It has not been a great election day in metro Atlanta. Ever since the polls opened at 7 a.m., Atlantans have been stuck in hours-long lines (made physically even longer due to social distancing); poll workers, many of whom are brand new, have struggled to operate the state’s new voting machines; and some polling places opened late. Even some Atlantans who applied for absentee ballots ended up voting in person because they never received their ballot in the mail, having to instead wait in line and sign an affidavit swearing they applied for absentee voting before casting their ballot. Now, polling places in several counties have extended their hours from 7 p.m. to 9 or 10 p.m., with all Fulton County locations open until 9 p.m. And that’s just the deadline to get in line—who knows how long voters will actually have to wait.
Our articles editor, Thomas Wheatley, was among those in the monstrous lines today. He arrived at his polling place near Westview around 10 a.m. and didn’t finish casting his vote until nearly 2:30 p.m. So, while he waited, he began asking those in line around him about the folding chairs they carried along with them, because that made about as much sense as what was happening to the election system.
While most Atlantans know that this would be a rougher voting day due to the COVID-19 pandemic, it still feels like it shouldn’t have been this hard. Or, as Thomas put it on Twitter, “When dozens of voters bring chairs to their polling precinct because they expect to be there for hours, that right there is a broken elections system.”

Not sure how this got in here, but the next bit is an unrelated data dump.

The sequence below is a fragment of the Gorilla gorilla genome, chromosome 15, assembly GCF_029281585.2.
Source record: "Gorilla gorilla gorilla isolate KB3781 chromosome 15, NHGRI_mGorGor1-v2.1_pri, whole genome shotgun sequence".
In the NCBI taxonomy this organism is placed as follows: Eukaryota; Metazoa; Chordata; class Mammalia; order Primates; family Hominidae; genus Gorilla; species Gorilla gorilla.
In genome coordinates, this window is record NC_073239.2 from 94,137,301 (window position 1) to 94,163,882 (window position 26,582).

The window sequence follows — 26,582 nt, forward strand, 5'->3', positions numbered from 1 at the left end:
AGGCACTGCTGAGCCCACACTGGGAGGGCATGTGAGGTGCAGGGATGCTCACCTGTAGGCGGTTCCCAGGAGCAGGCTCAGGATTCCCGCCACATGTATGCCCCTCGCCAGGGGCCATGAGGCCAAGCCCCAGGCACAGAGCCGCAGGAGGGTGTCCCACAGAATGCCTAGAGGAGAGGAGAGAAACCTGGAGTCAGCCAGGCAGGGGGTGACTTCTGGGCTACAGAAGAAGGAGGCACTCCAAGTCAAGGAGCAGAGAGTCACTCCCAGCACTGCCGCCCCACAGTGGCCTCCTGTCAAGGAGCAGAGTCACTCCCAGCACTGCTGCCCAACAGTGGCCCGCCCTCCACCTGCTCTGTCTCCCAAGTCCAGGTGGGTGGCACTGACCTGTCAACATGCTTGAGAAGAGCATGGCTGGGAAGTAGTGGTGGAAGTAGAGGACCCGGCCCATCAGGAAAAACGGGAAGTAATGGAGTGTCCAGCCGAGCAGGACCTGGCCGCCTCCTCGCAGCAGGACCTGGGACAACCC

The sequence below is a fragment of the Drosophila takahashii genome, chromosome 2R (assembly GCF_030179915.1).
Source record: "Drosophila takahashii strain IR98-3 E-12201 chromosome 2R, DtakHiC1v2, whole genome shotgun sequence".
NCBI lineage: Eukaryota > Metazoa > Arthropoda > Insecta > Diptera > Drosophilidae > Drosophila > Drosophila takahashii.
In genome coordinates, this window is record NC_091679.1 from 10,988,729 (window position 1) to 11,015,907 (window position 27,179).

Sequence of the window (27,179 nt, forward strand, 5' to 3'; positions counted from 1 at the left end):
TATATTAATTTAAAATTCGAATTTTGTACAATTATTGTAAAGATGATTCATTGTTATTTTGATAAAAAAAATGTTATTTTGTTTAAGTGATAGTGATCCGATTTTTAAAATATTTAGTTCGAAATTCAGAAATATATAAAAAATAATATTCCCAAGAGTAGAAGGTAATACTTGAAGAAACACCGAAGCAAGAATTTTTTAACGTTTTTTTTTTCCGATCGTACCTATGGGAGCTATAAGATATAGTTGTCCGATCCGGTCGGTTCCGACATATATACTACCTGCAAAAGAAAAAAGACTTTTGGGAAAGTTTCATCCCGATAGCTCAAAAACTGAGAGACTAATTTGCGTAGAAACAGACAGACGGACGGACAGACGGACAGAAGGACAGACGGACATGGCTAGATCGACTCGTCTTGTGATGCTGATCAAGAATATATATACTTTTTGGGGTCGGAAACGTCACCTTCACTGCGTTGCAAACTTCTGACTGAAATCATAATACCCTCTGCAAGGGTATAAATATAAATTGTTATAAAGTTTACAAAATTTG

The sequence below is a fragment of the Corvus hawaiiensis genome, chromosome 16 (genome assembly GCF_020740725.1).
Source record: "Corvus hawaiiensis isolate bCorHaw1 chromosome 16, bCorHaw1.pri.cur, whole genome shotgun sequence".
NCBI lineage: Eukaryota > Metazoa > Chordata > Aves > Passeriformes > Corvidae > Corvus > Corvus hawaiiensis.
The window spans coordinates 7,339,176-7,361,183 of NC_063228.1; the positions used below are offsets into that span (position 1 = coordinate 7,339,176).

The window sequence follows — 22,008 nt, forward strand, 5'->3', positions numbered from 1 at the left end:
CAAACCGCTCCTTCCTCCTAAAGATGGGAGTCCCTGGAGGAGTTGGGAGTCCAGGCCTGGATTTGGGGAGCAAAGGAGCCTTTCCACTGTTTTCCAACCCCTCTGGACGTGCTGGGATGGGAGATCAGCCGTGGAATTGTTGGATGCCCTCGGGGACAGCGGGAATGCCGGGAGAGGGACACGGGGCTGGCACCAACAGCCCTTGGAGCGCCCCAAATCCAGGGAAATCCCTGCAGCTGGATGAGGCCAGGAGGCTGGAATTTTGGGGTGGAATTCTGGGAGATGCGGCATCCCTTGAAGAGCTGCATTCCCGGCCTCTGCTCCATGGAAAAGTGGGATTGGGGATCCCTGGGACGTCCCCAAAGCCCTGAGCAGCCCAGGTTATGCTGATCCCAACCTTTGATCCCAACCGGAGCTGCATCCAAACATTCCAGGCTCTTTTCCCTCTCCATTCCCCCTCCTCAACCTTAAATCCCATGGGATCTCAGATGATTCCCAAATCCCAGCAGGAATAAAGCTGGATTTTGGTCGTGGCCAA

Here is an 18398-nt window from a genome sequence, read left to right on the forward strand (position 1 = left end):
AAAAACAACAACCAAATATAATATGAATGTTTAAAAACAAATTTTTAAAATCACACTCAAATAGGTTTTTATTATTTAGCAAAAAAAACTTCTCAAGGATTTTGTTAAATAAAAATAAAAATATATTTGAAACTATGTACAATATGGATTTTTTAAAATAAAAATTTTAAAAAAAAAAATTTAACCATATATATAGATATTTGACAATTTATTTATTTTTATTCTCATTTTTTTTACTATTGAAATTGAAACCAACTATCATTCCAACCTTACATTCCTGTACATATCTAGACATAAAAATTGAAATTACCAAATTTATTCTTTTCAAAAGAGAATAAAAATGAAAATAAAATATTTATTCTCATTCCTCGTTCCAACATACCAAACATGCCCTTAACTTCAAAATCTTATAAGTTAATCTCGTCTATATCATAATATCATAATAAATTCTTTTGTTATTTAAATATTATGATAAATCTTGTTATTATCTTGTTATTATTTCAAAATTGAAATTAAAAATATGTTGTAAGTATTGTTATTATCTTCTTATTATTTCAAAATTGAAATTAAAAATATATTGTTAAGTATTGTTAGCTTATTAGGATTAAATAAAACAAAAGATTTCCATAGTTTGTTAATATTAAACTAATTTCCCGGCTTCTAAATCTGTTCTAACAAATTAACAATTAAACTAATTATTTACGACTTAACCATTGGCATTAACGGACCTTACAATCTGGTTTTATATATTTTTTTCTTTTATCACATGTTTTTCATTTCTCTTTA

So, without further ado, here is what Thomas learned about his neighbors—and their chairs. —Myrydd Wells
Gartrell Robinson, III, spent his time waiting drawing autonomous vehicles. He lives in West End and says he arrived right as the polls opened, at 7 a.m. (This photo was taken around 10 a.m.) I didn’t get many details about his chair. “Ask yourself who benefits from the chaos,” he says.
This is Kiyomi and her daughter, Lyric. Lyric is a rising sophomore at Spelman. This is her first time voting. Having to wait for hours in line makes her question whether officials are serious about helping people vote.
As for their chairs: “According to Target, this is the ‘basic’ chair,” Kiyomi says and laughs. “If you want a simple chair, this is literally it.”
“You can’t put hot liquids in there,” Lyric adds with a laugh.
Courtney Watson can’t remember where she bought this beauty, a foldable leopard-print camping chair. “I knew the line would be long,” the Westview resident says. “I saw the line and grabbed it. I brought my iPad so I could work.”
These striking chairs are from REI and can work next to a campfire or while waiting hours to cast a ballot and decide who should represent you in government. They belong to Michael and Christie.
“I brought the chair for her, saw the line, and walked home and got another,” Michael says. “And an umbrella. This could take long.”
“He’s a good husband,” Christie says. “He brought snacks, too.”
Some folks waited six hours to vote here. This is Jyron. He’s using a classic folding chair with wooden slats for a seat, in the A.C. Slater pose. He used to live in DeKalb County. Things went a lot smoother there, he says. To pass the time, Jyron did squats, sit-ups, and push-ups. Next time, he says he’s coming prepared like Michael and Christie.
Lauren Owens tried to participate in early voting three times—twice in College Park and once at the C.T. Martin Recreation Center—but faced obstacles each time. She’s kept this chair in her car since 2013. “Anywhere you go in Atlanta, you might need a chair. Buying tickets, music festivals. I guess voting,” she says.
These stools are courtesy of the Westview Community Organization.
Paige and Brandon got this flamingo-print beach chair years ago at a Walmart on the way to Hilton Head (they think). ”There is one purpose for these machines,” Paige says. “If they don’t work on the day they’re supposed to, that’s kind of crazy.”